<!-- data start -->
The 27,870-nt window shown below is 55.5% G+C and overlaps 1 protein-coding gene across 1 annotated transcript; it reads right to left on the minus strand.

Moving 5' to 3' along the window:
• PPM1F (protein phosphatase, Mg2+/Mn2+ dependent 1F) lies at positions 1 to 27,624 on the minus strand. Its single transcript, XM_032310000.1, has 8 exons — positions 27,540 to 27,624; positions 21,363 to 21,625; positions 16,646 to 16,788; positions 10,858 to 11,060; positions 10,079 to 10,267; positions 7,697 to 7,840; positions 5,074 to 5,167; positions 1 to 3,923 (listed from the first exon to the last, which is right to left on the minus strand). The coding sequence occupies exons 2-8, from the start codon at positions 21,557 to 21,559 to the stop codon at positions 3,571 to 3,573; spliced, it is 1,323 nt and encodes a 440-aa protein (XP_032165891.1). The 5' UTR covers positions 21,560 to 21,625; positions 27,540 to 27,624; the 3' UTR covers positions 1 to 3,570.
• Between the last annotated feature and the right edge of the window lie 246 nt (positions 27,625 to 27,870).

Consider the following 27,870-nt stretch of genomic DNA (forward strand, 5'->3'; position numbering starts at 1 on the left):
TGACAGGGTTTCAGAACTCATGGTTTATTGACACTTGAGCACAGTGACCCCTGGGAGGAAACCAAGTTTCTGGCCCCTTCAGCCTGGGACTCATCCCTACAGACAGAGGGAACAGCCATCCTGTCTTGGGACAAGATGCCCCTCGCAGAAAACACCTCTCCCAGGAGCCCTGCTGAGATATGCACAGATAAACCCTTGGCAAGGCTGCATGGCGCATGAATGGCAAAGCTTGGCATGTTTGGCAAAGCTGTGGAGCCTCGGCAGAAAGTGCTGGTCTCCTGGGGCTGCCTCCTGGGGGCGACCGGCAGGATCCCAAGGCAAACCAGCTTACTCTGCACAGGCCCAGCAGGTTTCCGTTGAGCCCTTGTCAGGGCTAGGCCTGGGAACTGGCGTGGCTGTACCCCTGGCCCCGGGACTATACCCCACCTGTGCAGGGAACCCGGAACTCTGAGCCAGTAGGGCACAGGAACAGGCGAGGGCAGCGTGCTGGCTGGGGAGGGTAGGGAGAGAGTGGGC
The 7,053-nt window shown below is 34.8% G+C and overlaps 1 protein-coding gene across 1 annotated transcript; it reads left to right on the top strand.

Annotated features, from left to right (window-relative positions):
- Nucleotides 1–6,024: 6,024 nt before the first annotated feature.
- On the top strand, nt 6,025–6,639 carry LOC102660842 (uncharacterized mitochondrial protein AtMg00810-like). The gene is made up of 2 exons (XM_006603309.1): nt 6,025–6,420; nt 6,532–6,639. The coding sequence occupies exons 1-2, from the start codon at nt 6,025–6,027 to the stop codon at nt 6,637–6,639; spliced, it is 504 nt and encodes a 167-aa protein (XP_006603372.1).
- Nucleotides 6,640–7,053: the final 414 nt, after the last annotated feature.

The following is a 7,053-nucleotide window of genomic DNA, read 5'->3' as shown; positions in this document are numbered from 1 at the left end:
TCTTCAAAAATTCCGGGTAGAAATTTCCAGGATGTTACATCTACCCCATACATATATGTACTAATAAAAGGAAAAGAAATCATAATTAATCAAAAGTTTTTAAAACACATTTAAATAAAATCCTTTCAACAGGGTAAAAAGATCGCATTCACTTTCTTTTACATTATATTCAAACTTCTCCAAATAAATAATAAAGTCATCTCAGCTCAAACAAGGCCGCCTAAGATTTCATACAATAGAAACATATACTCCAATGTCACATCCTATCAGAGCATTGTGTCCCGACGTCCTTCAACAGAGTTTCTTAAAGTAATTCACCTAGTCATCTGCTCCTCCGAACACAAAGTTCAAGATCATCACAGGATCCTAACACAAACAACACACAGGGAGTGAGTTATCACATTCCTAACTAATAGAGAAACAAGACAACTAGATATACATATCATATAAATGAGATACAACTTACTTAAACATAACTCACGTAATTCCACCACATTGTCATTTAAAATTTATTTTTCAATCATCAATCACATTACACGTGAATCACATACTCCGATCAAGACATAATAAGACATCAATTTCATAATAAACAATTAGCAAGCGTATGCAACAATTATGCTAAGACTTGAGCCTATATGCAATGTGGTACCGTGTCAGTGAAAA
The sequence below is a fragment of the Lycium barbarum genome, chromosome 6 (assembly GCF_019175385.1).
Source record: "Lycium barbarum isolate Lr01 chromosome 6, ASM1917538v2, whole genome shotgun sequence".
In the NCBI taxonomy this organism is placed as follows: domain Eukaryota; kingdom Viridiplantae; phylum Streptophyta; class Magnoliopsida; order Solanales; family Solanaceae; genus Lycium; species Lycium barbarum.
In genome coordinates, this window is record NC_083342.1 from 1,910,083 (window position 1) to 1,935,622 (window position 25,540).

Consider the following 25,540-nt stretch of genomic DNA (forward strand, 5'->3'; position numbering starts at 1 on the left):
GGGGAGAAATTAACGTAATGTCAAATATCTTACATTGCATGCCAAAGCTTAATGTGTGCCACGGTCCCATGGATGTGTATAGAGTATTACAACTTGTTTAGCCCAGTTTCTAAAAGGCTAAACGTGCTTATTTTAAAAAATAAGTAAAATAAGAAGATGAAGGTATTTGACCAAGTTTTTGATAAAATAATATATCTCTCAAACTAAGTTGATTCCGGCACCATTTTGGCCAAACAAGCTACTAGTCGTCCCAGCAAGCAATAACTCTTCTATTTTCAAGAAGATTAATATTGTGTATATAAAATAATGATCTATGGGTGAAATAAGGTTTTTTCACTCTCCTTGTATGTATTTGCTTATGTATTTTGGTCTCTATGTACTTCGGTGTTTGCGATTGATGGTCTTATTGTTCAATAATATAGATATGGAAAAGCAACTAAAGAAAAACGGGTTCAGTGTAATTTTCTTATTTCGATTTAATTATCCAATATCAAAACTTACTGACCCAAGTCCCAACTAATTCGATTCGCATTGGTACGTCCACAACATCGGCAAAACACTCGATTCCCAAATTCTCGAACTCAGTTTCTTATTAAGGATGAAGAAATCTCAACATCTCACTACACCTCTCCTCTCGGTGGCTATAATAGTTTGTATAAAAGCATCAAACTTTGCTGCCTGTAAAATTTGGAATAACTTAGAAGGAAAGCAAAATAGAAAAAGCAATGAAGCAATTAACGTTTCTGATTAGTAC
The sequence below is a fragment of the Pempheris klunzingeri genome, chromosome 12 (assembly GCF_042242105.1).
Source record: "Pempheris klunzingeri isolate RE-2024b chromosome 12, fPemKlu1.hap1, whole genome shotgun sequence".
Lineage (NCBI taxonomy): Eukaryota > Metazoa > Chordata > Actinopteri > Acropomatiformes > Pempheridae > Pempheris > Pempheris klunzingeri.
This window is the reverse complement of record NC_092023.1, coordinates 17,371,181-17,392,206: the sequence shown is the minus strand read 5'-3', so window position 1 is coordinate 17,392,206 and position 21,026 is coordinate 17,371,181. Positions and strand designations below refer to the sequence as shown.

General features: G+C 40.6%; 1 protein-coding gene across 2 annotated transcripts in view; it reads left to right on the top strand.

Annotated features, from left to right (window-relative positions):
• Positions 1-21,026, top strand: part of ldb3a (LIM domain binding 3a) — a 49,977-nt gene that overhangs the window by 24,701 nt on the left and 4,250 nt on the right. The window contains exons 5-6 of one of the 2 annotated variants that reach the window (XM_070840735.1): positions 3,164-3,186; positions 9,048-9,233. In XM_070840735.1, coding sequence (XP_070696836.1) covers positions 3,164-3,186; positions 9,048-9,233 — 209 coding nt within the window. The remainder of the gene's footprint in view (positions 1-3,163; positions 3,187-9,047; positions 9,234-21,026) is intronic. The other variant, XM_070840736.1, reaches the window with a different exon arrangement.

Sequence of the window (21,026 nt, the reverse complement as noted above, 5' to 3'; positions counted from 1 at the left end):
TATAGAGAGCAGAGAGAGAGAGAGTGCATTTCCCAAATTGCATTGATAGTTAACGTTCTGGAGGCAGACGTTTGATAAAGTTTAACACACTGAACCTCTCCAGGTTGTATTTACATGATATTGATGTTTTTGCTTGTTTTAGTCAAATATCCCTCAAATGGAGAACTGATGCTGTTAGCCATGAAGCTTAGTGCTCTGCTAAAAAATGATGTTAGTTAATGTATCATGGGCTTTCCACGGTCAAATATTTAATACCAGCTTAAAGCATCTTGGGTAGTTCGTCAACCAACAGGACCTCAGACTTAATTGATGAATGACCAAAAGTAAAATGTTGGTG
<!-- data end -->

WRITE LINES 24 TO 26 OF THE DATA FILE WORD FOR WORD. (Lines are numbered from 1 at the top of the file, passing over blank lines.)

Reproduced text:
General features: G+C 40.6%; 1 protein-coding gene across 2 annotated transcripts in view; it reads left to right on the top strand.

Annotated features, from left to right (window-relative positions):
• Positions 1-21,026, top strand: part of ldb3a (LIM domain binding 3a) — a 49,977-nt gene that overhangs the window by 24,701 nt on the left and 4,250 nt on the right. The window contains exons 5-6 of one of the 2 annotated variants that reach the window (XM_070840735.1): positions 3,164-3,186; positions 9,048-9,233. In XM_070840735.1, coding sequence (XP_070696836.1) covers positions 3,164-3,186; positions 9,048-9,233 — 209 coding nt within the window. The remainder of the gene's footprint in view (positions 1-3,163; positions 3,187-9,047; positions 9,234-21,026) is intronic. The other variant, XM_070840736.1, reaches the window with a different exon arrangement.